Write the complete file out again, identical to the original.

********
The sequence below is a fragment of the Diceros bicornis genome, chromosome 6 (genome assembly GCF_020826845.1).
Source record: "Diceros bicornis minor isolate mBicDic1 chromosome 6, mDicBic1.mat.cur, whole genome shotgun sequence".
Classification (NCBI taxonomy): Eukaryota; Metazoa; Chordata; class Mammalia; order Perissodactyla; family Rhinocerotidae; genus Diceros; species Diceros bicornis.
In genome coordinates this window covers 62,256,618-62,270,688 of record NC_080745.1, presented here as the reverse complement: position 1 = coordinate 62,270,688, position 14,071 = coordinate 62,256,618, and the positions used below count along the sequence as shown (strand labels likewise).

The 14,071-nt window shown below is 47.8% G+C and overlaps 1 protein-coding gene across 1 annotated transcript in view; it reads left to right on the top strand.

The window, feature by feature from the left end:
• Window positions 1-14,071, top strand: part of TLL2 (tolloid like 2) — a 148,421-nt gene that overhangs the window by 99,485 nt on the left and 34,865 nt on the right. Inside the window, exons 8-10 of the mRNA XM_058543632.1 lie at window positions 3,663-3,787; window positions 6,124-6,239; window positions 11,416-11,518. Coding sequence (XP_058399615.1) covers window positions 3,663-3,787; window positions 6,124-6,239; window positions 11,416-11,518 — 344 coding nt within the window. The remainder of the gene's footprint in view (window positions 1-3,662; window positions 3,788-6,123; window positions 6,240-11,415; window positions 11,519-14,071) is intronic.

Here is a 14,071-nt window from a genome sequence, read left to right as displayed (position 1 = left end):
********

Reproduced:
The sequence below is a fragment of the Diceros bicornis genome, chromosome 6 (genome assembly GCF_020826845.1).
Source record: "Diceros bicornis minor isolate mBicDic1 chromosome 6, mDicBic1.mat.cur, whole genome shotgun sequence".
Classification (NCBI taxonomy): Eukaryota; Metazoa; Chordata; class Mammalia; order Perissodactyla; family Rhinocerotidae; genus Diceros; species Diceros bicornis.
In genome coordinates this window covers 62,256,618-62,270,688 of record NC_080745.1, presented here as the reverse complement: position 1 = coordinate 62,270,688, position 14,071 = coordinate 62,256,618, and the positions used below count along the sequence as shown (strand labels likewise).

The 14,071-nt window shown below is 47.8% G+C and overlaps 1 protein-coding gene across 1 annotated transcript in view; it reads left to right on the top strand.

The window, feature by feature from the left end:
• Window positions 1-14,071, top strand: part of TLL2 (tolloid like 2) — a 148,421-nt gene that overhangs the window by 99,485 nt on the left and 34,865 nt on the right. Inside the window, exons 8-10 of the mRNA XM_058543632.1 lie at window positions 3,663-3,787; window positions 6,124-6,239; window positions 11,416-11,518. Coding sequence (XP_058399615.1) covers window positions 3,663-3,787; window positions 6,124-6,239; window positions 11,416-11,518 — 344 coding nt within the window. The remainder of the gene's footprint in view (window positions 1-3,662; window positions 3,788-6,123; window positions 6,240-11,415; window positions 11,519-14,071) is intronic.

Here is a 14,071-nt window from a genome sequence, read left to right as displayed (position 1 = left end):